‘COMFORTWOMEN’ STILL WAIT­ING FOR APOL­OGY

‘THE SOL­DIERS JUST ... WAITED IN LINE. I CAN­NOT RE­MEM­BER HOW­MANY TIMES IWAS MAL­TREATED EACH DAY’

China Daily (Canada) - - NEWS IN REVIEW - By HUANG YIMING in Haikou huangy­im­ing@chi­nadaily.com.cn

Women raped dur­ing wartime in Hainan province are still await­ing an apol­ogy from Ja­pan, even though most of them are now in their 80s.

China Daily learned that only eight of fewer than 100 sur­vivors in the south­ern province are still alive.

About 200,000 women in China were forced into sex­ual slav­ery dur­ing the war. In Hainan, which was in­vaded and oc­cu­pied by the Ja­panese for six years from 1939, about 10,000 were forced to be­come “com­fort women” at around 60 com­fort sta­tions, ac­cord­ing to Su Zhil­iang, a pro­fes­sor at Shang­hai Nor­mal Univer­sity study­ing the history of com­fort women.

Most of them were from the lo­cal Li and Miao eth­nic groups. Dur­ing those six years, most of them died from the tor­ture they re­ceived, with fewer than 100 of them sur­viv­ing the war, suf­fer­ing trauma both phys­i­cally and men­tally.

Huang You­liang, 88, is one of the eight from Hainan who are still alive. She has long had a se­ri­ous rheumatic dis­ease and can­not walk unas­sisted.

SinceHuang has been con­fined to bed with her ill­ness for many years, she is sup­ported in her will to live by the hope of an of­fi­cial apol­ogy from the Ja­panese gov­ern­ment.

Her night­mare can be traced to 1941, when the Ja­panese army oc­cu­pied Ling­shui Li au­ton­o­mous county where she lived. Just 14 years old then, she was caught by pa­trolling Ja­panese sol­diers while she was work­ing alone on a farm one day in Novem­ber.

Af­ter be­ing raped and beaten at her home ev­ery night for nearly three months, she was taken to a lo­cal Ja­panese mil­i­tary brothel, the Liangqiao com­fort sta­tion, suf­fer­ing from the ef­fects of tor­ture.

“They (the sol­diers) just came to the sta­tion and waited in line. I can­not re­mem­ber how many times I was mal­treated each day,” Huang said.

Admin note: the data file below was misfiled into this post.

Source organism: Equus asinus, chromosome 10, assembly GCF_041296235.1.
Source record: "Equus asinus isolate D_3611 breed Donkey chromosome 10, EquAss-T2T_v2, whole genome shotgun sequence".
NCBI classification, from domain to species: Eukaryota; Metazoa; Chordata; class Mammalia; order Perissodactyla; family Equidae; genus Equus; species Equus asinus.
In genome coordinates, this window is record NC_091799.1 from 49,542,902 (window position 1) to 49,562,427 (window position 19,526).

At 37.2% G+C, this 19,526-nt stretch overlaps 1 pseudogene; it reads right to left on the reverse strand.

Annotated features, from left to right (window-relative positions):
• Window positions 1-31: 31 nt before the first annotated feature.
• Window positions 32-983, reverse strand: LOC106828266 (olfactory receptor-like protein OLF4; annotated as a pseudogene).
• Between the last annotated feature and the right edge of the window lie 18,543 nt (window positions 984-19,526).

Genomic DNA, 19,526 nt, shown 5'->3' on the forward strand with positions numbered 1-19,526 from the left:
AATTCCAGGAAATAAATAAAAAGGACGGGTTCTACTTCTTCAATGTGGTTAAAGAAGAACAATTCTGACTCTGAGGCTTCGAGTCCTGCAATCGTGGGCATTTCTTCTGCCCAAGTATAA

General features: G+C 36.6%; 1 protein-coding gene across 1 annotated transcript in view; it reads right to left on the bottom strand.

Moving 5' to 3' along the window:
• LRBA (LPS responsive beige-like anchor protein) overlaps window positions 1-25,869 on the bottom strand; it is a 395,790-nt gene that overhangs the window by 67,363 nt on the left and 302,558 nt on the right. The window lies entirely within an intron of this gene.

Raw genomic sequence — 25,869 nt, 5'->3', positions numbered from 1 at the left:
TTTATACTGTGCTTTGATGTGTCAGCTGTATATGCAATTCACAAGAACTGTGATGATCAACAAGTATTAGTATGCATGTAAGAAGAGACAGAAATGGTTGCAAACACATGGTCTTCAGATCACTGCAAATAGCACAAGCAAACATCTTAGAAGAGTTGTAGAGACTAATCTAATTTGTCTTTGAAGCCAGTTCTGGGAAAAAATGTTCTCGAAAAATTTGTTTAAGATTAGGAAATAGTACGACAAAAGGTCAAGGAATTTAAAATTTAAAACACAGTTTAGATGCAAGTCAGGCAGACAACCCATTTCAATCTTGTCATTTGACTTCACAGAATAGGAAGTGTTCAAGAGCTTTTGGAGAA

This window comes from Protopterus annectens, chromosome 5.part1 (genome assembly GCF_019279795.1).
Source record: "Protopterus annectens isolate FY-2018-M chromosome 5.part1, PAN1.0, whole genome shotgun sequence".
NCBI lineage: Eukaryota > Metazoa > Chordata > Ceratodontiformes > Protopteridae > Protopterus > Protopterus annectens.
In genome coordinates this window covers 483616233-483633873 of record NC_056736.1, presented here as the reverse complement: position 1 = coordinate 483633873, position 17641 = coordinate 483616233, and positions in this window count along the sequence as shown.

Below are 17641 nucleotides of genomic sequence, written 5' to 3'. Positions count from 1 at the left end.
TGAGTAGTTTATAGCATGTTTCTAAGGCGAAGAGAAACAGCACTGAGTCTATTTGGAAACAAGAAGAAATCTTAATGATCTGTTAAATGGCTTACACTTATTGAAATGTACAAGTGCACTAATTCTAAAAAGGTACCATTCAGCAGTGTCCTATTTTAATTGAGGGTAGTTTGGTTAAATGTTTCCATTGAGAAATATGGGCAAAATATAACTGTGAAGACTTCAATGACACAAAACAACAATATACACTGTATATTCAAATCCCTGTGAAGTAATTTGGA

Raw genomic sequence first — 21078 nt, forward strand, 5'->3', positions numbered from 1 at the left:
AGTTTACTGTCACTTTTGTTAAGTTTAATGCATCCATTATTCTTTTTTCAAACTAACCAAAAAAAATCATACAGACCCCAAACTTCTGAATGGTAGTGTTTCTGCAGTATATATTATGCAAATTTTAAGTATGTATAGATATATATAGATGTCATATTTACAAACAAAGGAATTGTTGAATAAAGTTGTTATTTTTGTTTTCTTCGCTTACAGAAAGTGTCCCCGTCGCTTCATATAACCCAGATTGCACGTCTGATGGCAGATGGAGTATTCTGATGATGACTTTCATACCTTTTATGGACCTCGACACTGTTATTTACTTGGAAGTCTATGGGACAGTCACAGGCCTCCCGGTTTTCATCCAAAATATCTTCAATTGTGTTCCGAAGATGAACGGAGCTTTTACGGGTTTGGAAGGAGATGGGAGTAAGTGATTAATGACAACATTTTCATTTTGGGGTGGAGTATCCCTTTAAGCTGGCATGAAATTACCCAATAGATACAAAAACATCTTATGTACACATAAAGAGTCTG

She said she had no choice but to be sub­mis­sive, or the sol­diers would have killed her par­ents.

In June 1944, she fi­nally es­caped from the com­fort sta­tion by ly­ing that she had to hurry back for her fa­ther’s fu­neral, with her fam­ily say­ing she had died of grief af­ter her fa­ther’s death. The fam­ily even built two graves near their home to fool the Ja­panese.

Huang and her fam­ily tried to lead anewlife by mov­ing to Baot­ing, a county more than 100km­from her home. But she feared she would be re­cap­tured even when she moved back to her home­town af­ter the war.

Chen Yabian, another for­mer com­fort woman from Ling­shui county, suf­fered six mis­car­riages be­fore hav­ing her only child.

She said that for many years she re­fused to say any­thing to her fam­ily about the time she spent at the com­fort sta­tion from 1941 to 1943.

“I of­ten woke up and cried in the evening,” she said, tears stream­ing down­her face. “I was al­ways in pain, phys­i­cally and men­tally. Noth­ing could help me cure this pain.”

She said her ha­tred of the Ja­panese only deep­ens ev­ery time she re­calls these times.

Su, the Shang­hai Nor­mal Univer­sity pro­fes­sor, said: “Many vic­tims were no longer phys­i­cally able to make a liv­ing. Some of them were also looked down on by other peo­ple, es­pe­cially those who knew lit­tle about their suf­fer­ing.”